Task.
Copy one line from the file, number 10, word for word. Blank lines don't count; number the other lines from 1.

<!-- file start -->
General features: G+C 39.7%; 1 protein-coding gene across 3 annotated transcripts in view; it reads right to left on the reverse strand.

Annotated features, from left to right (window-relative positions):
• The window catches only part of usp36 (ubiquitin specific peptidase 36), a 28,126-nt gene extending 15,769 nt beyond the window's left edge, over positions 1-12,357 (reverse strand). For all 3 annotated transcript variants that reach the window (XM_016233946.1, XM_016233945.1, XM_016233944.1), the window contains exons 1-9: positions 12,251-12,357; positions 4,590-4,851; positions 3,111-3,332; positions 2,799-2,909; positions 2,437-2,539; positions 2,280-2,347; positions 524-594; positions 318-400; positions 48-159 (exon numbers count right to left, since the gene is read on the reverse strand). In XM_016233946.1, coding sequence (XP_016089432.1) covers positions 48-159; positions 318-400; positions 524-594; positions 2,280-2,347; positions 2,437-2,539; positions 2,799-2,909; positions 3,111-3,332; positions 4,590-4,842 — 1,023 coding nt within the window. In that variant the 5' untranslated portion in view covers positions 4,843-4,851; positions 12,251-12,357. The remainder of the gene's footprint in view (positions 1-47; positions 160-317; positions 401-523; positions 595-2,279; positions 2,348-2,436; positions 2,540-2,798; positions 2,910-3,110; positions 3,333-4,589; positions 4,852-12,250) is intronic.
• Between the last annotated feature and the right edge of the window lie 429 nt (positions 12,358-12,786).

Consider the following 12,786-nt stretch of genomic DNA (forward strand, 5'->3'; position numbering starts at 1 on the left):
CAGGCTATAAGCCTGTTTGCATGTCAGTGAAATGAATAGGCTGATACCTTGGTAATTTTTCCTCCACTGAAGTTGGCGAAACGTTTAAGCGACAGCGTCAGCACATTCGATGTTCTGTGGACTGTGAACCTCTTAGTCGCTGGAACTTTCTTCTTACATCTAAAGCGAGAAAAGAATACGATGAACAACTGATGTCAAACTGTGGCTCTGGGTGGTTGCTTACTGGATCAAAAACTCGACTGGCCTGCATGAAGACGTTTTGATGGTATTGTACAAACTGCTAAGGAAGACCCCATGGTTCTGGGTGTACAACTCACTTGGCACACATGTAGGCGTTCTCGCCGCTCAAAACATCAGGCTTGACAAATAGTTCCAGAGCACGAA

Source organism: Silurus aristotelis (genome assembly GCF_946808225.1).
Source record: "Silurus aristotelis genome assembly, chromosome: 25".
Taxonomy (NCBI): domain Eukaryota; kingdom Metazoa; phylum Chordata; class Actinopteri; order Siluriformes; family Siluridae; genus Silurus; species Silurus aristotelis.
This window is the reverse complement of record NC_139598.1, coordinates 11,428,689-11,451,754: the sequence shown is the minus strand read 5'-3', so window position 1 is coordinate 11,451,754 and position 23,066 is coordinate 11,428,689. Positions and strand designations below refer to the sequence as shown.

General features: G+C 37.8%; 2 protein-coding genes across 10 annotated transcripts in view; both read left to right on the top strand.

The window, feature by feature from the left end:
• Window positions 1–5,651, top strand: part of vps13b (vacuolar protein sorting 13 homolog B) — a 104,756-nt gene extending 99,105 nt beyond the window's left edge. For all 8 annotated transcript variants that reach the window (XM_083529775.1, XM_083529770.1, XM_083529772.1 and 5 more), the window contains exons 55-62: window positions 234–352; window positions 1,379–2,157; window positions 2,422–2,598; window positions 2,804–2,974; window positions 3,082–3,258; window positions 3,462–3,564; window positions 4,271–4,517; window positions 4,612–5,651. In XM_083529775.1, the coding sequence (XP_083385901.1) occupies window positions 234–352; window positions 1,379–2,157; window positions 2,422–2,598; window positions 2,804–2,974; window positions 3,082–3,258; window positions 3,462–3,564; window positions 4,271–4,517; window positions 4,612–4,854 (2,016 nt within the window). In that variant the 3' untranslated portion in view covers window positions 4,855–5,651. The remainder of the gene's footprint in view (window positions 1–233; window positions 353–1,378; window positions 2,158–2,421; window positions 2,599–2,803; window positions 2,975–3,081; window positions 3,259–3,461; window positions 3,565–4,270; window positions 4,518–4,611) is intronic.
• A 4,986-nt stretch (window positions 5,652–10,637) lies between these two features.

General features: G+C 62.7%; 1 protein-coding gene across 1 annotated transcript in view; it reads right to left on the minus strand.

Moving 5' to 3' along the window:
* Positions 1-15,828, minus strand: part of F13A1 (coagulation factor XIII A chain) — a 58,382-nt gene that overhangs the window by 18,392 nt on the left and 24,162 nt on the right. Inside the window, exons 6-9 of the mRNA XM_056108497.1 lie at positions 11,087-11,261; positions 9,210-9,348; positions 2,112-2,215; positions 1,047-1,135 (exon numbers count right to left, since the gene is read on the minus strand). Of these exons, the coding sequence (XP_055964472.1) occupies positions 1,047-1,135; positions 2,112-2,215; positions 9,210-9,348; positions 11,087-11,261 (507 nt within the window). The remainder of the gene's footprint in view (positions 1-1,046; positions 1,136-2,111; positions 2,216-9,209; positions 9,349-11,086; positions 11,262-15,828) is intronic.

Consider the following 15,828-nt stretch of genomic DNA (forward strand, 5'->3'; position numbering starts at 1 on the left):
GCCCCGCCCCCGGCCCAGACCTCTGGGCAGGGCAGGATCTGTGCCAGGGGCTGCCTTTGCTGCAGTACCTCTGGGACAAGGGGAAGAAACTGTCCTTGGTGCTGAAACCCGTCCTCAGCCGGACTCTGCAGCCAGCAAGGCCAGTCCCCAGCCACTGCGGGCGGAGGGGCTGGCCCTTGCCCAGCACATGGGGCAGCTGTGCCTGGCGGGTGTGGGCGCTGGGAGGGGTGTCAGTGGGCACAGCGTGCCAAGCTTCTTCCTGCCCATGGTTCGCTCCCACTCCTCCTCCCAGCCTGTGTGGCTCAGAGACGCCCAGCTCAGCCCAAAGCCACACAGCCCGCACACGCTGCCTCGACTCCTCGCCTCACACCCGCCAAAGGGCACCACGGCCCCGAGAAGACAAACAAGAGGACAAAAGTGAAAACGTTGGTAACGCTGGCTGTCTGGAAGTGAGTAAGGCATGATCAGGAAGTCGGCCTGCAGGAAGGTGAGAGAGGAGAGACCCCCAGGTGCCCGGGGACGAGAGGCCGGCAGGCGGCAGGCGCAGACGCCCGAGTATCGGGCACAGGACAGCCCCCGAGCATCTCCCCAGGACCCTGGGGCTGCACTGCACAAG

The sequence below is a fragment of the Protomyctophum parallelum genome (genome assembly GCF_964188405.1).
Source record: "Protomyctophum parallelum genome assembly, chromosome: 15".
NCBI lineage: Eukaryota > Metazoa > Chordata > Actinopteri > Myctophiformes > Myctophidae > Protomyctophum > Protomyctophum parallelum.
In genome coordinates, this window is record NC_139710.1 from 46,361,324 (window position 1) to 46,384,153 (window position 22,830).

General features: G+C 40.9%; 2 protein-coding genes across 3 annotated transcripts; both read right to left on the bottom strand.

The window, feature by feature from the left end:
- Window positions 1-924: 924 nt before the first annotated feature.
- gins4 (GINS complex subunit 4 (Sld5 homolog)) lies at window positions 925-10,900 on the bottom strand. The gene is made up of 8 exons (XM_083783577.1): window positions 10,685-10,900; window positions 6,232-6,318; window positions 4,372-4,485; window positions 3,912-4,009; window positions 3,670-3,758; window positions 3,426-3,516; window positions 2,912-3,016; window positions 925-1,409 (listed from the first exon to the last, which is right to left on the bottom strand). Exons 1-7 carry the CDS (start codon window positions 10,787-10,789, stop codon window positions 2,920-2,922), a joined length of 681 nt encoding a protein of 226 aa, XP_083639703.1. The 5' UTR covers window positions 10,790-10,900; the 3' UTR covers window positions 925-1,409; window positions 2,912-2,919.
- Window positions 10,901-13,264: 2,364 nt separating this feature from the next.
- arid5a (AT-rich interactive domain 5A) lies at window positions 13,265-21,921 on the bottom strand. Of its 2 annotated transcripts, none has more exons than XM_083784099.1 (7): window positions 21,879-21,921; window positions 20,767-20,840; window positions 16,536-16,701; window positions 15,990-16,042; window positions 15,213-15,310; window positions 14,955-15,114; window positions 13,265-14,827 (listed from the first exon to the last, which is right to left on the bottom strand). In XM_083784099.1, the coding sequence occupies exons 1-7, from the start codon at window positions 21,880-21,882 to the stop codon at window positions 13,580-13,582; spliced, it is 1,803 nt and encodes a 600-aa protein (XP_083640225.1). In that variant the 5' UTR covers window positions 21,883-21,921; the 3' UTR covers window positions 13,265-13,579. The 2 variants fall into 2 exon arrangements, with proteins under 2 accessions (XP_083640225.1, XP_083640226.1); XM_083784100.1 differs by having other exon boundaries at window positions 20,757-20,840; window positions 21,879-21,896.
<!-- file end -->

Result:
This window is the reverse complement of record NC_139598.1, coordinates 11,428,689-11,451,754: the sequence shown is the minus strand read 5'-3', so window position 1 is coordinate 11,451,754 and position 23,066 is coordinate 11,428,689. Positions and strand designations below refer to the sequence as shown.